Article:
Australian energy customers who haven’t shopped around will continue to be protected from being charged excessive prices thanks to the DMO, says the Australian Energy Regulator (AER).
The AER has today updated the Default Market Offer (DMO) prices for 2020-21.
AER Chair Clare Savage said, “We know that customers on standing offers were being charged some of the highest prices in the market. The DMO is designed to protect the 10 per cent of residential and 20 per cent of small business customers on standing offers by setting a cap on what energy retailers can charge them.”
“The DMO is not meant to give these customers the best possible energy price. It simply means their energy provider can’t charge them an unjustifiably high price because they haven’t negotiated a better deal.
“It also acts as a reference price on bills so all customers can easily compare plans with other retailers.”
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The DMO first came into effect in 2019, saving the average residential standing offer customer between $118 to $181 on their annual bill, and $457 to $896 for the average small business customer.
This year customers will see DMO prices decrease significantly or remain similar in comparison to last year’s DMO, depending on the region.
Ms Savage said while the DMO offers protection, most energy providers have better deals on offer.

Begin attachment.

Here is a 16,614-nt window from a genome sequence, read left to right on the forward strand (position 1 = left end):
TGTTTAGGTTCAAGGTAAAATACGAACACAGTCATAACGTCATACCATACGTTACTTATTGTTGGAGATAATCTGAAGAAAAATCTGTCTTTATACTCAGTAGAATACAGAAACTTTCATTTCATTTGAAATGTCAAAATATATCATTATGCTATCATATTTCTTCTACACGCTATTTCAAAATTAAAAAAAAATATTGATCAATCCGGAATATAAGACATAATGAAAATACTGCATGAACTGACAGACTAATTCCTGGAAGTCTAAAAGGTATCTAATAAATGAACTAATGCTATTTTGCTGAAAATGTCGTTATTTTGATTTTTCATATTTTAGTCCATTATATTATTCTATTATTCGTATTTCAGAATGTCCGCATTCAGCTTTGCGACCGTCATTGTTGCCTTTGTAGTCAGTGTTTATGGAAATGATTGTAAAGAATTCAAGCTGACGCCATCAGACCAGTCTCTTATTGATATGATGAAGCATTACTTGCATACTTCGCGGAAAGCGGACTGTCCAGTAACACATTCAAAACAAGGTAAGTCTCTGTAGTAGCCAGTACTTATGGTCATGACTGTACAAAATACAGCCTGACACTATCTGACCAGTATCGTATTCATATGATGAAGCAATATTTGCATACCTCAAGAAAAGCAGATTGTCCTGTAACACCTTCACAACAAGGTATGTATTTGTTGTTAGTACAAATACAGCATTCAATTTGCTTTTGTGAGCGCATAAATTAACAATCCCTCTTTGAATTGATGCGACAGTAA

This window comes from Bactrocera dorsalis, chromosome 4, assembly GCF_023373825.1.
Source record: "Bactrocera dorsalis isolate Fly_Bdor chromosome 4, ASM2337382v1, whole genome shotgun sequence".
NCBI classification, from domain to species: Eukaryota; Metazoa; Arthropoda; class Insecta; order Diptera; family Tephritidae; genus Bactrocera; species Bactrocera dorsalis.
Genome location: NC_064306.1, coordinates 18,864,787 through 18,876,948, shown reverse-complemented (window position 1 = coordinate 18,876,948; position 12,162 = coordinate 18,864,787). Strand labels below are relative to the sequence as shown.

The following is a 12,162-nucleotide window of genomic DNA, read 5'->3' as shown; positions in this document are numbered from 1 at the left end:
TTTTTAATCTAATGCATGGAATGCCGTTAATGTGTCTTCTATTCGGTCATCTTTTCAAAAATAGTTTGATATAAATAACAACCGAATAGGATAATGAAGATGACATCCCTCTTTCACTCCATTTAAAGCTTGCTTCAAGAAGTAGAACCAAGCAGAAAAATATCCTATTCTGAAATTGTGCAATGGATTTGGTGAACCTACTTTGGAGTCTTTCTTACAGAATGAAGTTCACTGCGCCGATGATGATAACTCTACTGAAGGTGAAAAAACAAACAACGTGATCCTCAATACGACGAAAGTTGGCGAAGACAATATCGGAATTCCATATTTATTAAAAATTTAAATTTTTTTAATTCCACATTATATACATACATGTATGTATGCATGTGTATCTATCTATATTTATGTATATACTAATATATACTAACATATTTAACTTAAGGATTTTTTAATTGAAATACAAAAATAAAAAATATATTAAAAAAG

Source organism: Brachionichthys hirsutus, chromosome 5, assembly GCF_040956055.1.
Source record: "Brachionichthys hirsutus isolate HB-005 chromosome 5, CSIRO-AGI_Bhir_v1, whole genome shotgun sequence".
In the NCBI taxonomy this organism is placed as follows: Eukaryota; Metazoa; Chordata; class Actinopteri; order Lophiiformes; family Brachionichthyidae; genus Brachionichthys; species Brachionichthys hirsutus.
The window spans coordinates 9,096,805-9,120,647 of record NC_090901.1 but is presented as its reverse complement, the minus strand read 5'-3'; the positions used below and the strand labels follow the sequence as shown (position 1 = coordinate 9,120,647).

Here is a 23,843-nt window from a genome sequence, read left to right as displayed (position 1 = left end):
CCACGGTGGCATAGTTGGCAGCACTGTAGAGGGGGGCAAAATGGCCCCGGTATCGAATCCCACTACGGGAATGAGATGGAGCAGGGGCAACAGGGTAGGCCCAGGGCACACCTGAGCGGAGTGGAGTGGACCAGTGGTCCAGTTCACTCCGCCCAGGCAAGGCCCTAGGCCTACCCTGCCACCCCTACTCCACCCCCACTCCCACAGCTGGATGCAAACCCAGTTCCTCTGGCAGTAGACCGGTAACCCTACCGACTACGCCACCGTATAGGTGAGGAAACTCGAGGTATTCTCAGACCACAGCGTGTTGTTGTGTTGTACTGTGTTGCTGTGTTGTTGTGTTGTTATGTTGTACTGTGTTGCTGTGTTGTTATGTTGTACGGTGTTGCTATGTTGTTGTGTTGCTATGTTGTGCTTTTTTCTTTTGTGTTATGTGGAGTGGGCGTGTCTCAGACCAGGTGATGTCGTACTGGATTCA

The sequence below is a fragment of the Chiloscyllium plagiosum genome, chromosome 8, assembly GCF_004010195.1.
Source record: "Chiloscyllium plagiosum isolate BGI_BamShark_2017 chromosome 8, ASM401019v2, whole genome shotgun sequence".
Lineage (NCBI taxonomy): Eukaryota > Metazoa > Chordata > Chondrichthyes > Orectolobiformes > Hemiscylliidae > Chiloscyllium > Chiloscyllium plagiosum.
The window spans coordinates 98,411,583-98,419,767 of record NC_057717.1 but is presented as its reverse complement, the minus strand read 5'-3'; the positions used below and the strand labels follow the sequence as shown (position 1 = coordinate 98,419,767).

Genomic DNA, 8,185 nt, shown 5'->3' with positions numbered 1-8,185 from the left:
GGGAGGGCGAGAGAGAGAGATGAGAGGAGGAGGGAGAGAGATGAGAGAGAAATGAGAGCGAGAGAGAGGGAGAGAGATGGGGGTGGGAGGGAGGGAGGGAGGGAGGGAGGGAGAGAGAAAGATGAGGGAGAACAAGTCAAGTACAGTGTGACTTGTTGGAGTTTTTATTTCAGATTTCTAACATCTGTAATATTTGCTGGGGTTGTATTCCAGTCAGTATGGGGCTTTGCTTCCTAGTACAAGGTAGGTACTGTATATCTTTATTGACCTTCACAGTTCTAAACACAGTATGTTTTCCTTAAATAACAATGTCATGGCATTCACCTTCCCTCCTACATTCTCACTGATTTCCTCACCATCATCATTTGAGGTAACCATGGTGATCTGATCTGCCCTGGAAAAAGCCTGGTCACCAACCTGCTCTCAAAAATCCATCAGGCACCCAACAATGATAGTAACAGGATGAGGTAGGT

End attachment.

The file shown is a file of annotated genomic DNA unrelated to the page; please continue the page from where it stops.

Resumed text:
“Overall this year’s DMO prices will maintain the significant savings that customers saw in the first year.
“However don’t underestimate the power of shopping around. I encourage all customers to visit our free and independent Energy Made Easy website to compare offers and find a better energy deal.”
The 2020-21 DMO comes into effect on July 1, 2020.
|Region||Savings for average customer in 2019||2019-2020DMO prices||2020-2021 DMO prices|
|New South Wales (depending on distribution zone)||$129-$181||$1,467-$1957||$1,462 to $1,960|
|New South Wales (depending on distribution zone)||$579-$878||$6,204-$8,045||$6,177 to $8,041|
Note: DMO prices are an annual bill amount based on a set model annual usage level, and are not a ‘maximum bill’. An individual customer’s actual bill will vary depending on how much electricity they use, their distribution region, and how their retailer has set the fixed and variable charges of their standing offer.